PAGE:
Skillsfirst Level 5 Diploma in Financial Trading (RQF) - Module 1 - Trading Introduction
Skillsfirst Level 5 Diploma in Financial Trading (RQF) - Module 2 - Financial Products
Skillsfirst Level 5 Diploma in Financial Trading (RQF) - Module 3 - Economic Principles
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The equity index future is a future contract based on the equity index, such as S&P 500, NASDAQ, and Dow Jones indices. It is calculated by adding the cost of carry, which is equal to the interest, and then subtracting the dividend payment from the current stock index. It is the best estimate of the future stock index, and provides great hedging and trading opportunities.

The most important and most watched index futures are traded on the CME in the US. The S&P 500 is the most important of all indicies, followed closely by the NASDAQ 100 and even more distantly by the Dow Jones 30. In Europe, the Dow Jones Eurostoxx 50, the FTSE 100, and the DAX 30 are the most closely watched. Outside of Europe there are a handful of indices worth keeping tabs on including those in Hong Kong, Japan, Australia, and Russia. But most of the world’s index traders are focused on Europe and the US.

When a significant event happens, people enter the futures market first to buy or sell the index futures, and then the stock market follows. For example, at the time when Microsoft waited for the court decision on its anti-trust case, the trading of its stock was halted. When the decision came out and while the trading of its stock was still suspended, people rushed into the NASDAQ futures market to hedge their positions in Microsoft. In the stock market, there are restrictions on the short sale of stocks and when the market is bearish people have fewer opportunities to hedge, except through selling index futures since the futures market treats buying and selling equally.

In the United States, the stock index futures market is open nearly 24 hours a day, except for half an hour’s break. In contrast, the stock market only opens from 9:30am to 4:00pm. Though there is an out-of-hours market for stocks, only the big-name stocks such as Microsoft and Cisco have liquidity during these hours. Therefore, if any news comes out at night, investors can trade index futures to hedge or speculate on those less liquid stocks.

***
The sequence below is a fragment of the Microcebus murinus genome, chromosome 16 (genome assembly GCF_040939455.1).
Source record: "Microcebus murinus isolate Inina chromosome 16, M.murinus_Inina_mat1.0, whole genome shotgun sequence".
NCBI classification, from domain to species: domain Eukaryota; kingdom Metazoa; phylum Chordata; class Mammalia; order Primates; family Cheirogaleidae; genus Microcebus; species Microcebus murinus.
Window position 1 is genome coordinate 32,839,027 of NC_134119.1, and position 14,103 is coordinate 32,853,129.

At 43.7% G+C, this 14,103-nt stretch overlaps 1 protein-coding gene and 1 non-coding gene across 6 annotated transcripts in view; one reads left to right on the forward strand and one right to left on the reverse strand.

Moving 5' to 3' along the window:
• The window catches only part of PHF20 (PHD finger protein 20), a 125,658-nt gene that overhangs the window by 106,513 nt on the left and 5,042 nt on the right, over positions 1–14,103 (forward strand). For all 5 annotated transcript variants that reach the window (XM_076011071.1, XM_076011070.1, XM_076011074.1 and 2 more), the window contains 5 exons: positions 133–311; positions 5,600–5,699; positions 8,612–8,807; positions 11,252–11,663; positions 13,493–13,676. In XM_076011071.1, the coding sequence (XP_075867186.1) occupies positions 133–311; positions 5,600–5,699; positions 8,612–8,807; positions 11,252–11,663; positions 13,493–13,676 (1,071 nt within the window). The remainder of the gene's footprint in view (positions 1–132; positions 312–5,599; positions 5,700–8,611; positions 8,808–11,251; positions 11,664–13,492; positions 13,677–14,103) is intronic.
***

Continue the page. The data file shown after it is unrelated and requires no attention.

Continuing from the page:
Many mutual fund managers use the index futures to manage their customers’ assets. For example, imagine that a fund manager receives a call from a customer who would like to send him two million dollars to invest in the stock market in one month. However, the customer is quite bullish about the market and is afraid that he may have to pay higher prices to buy stocks after one month. The fund manager can then buy one-month index futures contracts to lock in the initial price. No matter what happens, the customer can be guaranteed of the option of buying the index, or the portfolio of the index component stocks, at the price specified in the futures contracts after one month.

In 1999, one of the best years for the U.S. stock market, statistics show that nearly half of stock investment funds could not beat the return of the S&P 500 index after their management fees. That means, if someone just bought the S&P 500 index future and held it for the year, you would have got more than 20% annual return without paying attention to selecting high-performance stocks. Therefore, investment in the index futures is a very cost-effective method.

Furthermore, since the stock index is equivalent to the capital-weighted average of component stocks, buying index futures is just like buying a portfolio of the stocks but incurs lower commission fees. Therefore, trading index futures is a very efficient way to trade the whole market.

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